Auburn won a national championship with a first-year starting quarterback. So did Alabama, LSU and Tennessee.
Could it be experience at that position is overrated? Cameron Newton obviously was a difference-maker for Auburn, but hasn't it been proven that when surrounded by elite talent, an unproven quarterback can win big by making good decisions and managing the game?
That was the case with Alabama's Greg McElroy in 2009 and with LSU's Matt Flynn in 2007. Tennessee's Tee Martin even fits that description to some degree, although he did make his share of big plays in '98.
Therefore, coaches -- especially in the SEC -- may be more inclined to go with an inexperienced player, particularly if older quarterbacks on the roster aren't always reliable.
As we see in this week's mailbag, that would seem a possibility for at least one SEC team.
Garcia was suspended for the first week of spring practice for breaking an undisclosed team rule. Apparently, he broke curfew at the Chick-fil-A Bowl. Coach Steve Spurrier did not confirm that was the reason for the suspension, though he did say it was something that hadn't occurred recently and that he was just getting around to setting the punishment.
From an on-field perspective, it's no big deal for a senior quarterback to sit out a week of spring practice, especially when the offensive system isn't changing. But the concern in Columbia has to be Garcia's leadership abilities and decision-making.
That was the third time Garcia has been suspended. One has to wonder if Spurrier, who typically has had a quick hook with his quarterbacks, isn't at the end of his patience with Garcia, who is a good quarterback but is by no means a star.
"Sometimes when players are removed from the team, hopefully they'll appreciate the privilege they have of practicing with the team," Spurrier said when he announced Garcia's suspension. "It's no fun not being on the team. Hopefully, all these guys will understand that if they want to be on the team, they should follow the simple rules we have and everybody will be happy."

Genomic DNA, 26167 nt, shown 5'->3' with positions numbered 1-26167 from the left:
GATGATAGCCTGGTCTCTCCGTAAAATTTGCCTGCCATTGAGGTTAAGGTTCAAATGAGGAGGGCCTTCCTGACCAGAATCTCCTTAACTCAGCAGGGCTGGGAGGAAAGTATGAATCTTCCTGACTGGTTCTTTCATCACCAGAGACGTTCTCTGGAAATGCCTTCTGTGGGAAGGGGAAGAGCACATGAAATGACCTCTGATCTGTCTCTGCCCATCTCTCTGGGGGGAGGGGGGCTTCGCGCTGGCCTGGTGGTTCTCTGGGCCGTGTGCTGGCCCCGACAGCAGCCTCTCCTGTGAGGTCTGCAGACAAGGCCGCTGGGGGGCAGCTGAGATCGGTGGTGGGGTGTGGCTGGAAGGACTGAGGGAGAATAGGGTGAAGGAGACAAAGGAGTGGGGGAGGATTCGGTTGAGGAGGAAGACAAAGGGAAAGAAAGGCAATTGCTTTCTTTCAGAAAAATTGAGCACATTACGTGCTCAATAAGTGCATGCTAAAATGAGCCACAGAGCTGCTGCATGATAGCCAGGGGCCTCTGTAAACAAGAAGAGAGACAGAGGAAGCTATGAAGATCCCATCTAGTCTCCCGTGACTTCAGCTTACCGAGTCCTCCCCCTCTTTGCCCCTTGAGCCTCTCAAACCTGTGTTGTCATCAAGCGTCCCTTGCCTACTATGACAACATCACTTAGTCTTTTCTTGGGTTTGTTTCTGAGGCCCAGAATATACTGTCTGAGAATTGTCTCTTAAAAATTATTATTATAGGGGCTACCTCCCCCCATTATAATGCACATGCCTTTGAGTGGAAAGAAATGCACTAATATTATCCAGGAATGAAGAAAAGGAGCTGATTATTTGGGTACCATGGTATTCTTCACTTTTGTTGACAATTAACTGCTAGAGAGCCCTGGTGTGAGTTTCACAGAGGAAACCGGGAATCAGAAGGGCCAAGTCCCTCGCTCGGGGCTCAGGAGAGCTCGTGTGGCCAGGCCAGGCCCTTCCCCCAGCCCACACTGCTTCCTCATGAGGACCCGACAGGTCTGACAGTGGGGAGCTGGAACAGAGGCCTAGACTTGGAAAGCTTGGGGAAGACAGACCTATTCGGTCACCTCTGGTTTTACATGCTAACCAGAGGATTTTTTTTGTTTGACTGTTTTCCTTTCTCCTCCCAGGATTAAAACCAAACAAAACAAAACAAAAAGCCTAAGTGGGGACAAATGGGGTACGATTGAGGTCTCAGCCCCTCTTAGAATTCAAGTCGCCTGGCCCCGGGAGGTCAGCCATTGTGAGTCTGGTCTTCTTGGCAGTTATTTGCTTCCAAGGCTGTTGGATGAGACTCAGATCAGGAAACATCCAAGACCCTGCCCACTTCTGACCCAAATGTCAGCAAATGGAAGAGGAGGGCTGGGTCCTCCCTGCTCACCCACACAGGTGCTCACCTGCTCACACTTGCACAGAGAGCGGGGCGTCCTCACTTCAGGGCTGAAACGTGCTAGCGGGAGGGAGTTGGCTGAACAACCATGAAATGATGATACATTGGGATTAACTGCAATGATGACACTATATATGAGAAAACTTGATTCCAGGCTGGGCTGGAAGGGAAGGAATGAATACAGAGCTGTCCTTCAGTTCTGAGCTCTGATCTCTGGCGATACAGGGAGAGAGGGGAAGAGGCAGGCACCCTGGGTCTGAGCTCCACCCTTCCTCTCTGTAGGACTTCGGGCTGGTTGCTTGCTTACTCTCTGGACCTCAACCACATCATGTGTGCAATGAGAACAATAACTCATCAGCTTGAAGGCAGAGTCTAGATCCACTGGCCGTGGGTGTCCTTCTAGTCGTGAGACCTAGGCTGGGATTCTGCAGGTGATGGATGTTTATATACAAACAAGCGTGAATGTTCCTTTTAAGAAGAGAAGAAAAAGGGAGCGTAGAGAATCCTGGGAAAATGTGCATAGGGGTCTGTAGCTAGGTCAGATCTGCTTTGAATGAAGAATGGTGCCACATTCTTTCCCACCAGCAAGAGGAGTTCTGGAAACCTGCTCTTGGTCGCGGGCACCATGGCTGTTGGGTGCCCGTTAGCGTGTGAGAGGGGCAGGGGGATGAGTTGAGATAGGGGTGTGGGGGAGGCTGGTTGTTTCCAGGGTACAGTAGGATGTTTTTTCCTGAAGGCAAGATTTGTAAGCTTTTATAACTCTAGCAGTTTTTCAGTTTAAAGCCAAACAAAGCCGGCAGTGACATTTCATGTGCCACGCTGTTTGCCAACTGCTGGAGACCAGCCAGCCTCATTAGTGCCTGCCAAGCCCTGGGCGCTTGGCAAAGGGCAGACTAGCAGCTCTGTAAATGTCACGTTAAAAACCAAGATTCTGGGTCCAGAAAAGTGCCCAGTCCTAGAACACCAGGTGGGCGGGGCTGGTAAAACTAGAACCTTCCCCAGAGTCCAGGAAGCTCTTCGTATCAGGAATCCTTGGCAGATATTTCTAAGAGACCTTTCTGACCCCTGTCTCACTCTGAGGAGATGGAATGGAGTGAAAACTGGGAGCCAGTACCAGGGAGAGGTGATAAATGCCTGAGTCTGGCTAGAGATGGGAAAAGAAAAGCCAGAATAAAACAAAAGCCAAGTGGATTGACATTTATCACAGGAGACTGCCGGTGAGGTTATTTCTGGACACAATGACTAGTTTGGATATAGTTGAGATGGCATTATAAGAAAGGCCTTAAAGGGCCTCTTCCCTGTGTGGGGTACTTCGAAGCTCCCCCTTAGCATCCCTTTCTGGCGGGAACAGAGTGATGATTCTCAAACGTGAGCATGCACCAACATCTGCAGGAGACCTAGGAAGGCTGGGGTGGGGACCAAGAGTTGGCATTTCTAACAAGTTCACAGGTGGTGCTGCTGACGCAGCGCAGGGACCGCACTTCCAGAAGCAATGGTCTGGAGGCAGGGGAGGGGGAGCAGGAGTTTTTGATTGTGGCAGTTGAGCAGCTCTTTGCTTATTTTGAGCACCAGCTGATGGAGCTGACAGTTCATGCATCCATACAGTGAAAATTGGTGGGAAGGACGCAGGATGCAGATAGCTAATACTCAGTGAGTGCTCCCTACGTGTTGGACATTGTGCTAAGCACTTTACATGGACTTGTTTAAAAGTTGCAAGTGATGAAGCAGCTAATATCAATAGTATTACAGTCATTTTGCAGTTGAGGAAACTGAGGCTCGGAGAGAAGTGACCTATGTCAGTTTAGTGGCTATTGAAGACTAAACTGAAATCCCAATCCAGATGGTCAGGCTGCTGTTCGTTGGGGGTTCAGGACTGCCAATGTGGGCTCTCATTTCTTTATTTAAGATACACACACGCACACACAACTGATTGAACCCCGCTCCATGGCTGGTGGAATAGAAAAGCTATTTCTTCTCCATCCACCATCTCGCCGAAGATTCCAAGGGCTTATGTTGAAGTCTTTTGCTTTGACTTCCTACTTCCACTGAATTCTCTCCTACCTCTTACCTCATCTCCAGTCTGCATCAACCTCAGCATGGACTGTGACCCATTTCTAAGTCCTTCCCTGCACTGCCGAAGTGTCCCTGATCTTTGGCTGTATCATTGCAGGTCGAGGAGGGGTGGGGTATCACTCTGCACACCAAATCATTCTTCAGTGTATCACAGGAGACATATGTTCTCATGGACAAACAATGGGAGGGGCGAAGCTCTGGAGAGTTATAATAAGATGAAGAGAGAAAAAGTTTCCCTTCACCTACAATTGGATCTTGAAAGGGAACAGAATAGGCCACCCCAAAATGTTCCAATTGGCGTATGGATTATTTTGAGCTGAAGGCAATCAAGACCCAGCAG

Spurrier wasn't happy that he had to suspend Garcia. Surely, he's growing tired of reminding Garcia about the "privilege" of being on the team.
Shaw is a good prospect with a lot of talent. Any extra work he might have gotten when Garcia was suspended is a bonus. Obviously, the quicker Shaw develops, the better for South Carolina, regardless of Garcia's status.
Still, don't look for Shaw to take over the offense yet. The Gamecocks should be the favorite to win the SEC East this season, but then they could take a step back.
Brilliant receiver Alshon Jeffery figures to enter the NFL draft after the 2011 season. Powerful running back Marcus Lattimore may follow in 2012. And the division's traditional heavyweights --Florida, Georgia and Tennessee-- currently are in rebuilding mode. That's not going to last long.
South Carolina has a narrow window of opportunity and needs to do whatever is possible to take full advantage. Starting an experienced, senior quarterback would seem the best option for the Gamecocks.
Of course, Spurrier has shown in the past he won't hesitate to change quarterbacks, which means he'd probably go with Shaw if Garcia screws up again.
RichRod's next job?
What do you think is going to become of Rich Rodriguez? After his poor performance at Michigan, do you think anybody wants him? And what's your take on the new coach and this season?
Pat Perrysburg, Ohio
Rodriguez's three-year reign Michigan wasn't the monumental disaster some are making it out to be, but it was a major disappointment.
Fifteen victories in three seasons isn't acceptable at many programs and especially not at Michigan, where bowl appearances once were taken for granted.
No question, Rodriguez's coaching reputation has been tarnished by losses, late-season collapses, porous defenses and NCAA infractions.
Yet, as bad as his Michigan tenure was, it doesn't change that Rodriguez built West Virginia into a national power. Some athletic director in need of a good coach for 2012 will consider Rodriguez.